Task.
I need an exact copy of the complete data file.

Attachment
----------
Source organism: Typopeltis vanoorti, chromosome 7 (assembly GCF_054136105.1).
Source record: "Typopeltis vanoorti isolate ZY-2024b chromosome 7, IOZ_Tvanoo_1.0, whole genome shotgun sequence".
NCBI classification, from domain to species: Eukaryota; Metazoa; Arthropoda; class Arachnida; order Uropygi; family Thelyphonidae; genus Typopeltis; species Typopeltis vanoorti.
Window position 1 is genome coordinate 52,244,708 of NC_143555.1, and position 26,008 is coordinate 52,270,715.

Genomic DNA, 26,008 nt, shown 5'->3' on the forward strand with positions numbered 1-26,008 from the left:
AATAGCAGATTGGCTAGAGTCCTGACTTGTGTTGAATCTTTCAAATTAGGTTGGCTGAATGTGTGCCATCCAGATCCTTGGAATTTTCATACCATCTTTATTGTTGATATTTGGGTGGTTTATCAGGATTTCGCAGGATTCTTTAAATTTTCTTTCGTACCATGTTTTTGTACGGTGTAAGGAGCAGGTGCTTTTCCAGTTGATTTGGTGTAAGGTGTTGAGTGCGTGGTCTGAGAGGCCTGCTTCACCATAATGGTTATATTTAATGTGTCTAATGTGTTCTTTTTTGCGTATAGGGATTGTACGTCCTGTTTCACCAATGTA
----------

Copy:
Source organism: Typopeltis vanoorti, chromosome 7 (assembly GCF_054136105.1).
Source record: "Typopeltis vanoorti isolate ZY-2024b chromosome 7, IOZ_Tvanoo_1.0, whole genome shotgun sequence".
NCBI classification, from domain to species: Eukaryota; Metazoa; Arthropoda; class Arachnida; order Uropygi; family Thelyphonidae; genus Typopeltis; species Typopeltis vanoorti.
Window position 1 is genome coordinate 52,244,708 of NC_143555.1, and position 26,008 is coordinate 52,270,715.

Genomic DNA, 26,008 nt, shown 5'->3' on the forward strand with positions numbered 1-26,008 from the left:
AATAGCAGATTGGCTAGAGTCCTGACTTGTGTTGAATCTTTCAAATTAGGTTGGCTGAATGTGTGCCATCCAGATCCTTGGAATTTTCATACCATCTTTATTGTTGATATTTGGGTGGTTTATCAGGATTTCGCAGGATTCTTTAAATTTTCTTTCGTACCATGTTTTTGTACGGTGTAAGGAGCAGGTGCTTTTCCAGTTGATTTGGTGTAAGGTGTTGAGTGCGTGGTCTGAGAGGCCTGCTTCACCATAATGGTTATATTTAATGTGTCTAATGTGTTCTTTTTTGCGTATAGGGATTGTACGTCCTGTTTCACCAATGTA